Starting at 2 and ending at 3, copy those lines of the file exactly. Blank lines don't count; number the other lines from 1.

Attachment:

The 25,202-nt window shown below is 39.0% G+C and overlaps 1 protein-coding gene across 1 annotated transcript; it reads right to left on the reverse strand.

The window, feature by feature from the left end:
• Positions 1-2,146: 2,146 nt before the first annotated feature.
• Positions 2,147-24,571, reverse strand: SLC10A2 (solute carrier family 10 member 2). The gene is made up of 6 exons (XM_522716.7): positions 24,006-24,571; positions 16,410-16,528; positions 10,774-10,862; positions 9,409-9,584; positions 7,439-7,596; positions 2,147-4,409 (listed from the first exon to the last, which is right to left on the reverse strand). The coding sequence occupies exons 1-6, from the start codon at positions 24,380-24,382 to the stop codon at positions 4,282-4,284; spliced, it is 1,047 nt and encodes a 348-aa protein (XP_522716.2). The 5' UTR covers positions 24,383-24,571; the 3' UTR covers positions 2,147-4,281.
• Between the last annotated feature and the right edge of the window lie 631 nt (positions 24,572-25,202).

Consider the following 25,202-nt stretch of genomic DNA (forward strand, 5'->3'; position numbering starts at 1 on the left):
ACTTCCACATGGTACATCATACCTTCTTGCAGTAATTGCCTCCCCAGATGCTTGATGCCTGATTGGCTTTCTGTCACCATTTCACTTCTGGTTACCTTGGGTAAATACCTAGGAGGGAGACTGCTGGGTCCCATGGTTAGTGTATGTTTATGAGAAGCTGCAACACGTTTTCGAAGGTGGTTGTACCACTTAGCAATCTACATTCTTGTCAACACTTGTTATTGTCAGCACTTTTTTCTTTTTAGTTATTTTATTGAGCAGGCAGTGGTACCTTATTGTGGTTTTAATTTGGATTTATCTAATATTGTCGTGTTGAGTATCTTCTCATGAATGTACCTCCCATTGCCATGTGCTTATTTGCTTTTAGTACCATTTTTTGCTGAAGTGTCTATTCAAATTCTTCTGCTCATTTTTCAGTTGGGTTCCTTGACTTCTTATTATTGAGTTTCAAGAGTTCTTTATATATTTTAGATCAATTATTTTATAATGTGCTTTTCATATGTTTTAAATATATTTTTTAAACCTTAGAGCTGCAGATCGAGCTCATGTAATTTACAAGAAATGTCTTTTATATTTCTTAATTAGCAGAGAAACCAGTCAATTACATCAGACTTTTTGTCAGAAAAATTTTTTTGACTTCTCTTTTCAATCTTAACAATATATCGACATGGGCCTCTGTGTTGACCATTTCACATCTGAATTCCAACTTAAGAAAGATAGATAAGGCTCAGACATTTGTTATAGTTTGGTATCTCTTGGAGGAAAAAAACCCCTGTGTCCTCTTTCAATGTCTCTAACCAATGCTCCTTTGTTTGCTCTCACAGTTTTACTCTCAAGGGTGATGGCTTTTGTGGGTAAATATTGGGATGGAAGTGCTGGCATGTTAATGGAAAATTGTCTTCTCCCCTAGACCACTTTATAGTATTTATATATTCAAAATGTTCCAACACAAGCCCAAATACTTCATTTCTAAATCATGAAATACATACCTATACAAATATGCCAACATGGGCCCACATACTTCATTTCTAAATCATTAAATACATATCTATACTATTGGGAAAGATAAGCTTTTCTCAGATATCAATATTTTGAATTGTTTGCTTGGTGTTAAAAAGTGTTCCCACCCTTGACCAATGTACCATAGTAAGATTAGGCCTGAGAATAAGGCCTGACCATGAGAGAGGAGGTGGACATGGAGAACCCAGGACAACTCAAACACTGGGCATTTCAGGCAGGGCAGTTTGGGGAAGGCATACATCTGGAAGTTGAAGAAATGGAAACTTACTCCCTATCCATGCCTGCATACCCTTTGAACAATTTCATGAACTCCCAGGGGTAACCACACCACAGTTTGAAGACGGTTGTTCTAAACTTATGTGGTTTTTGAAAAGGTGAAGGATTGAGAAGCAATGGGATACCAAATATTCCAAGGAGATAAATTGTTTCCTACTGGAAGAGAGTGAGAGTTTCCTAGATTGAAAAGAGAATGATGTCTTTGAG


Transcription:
The window, feature by feature from the left end:
• Positions 1-2,146: 2,146 nt before the first annotated feature.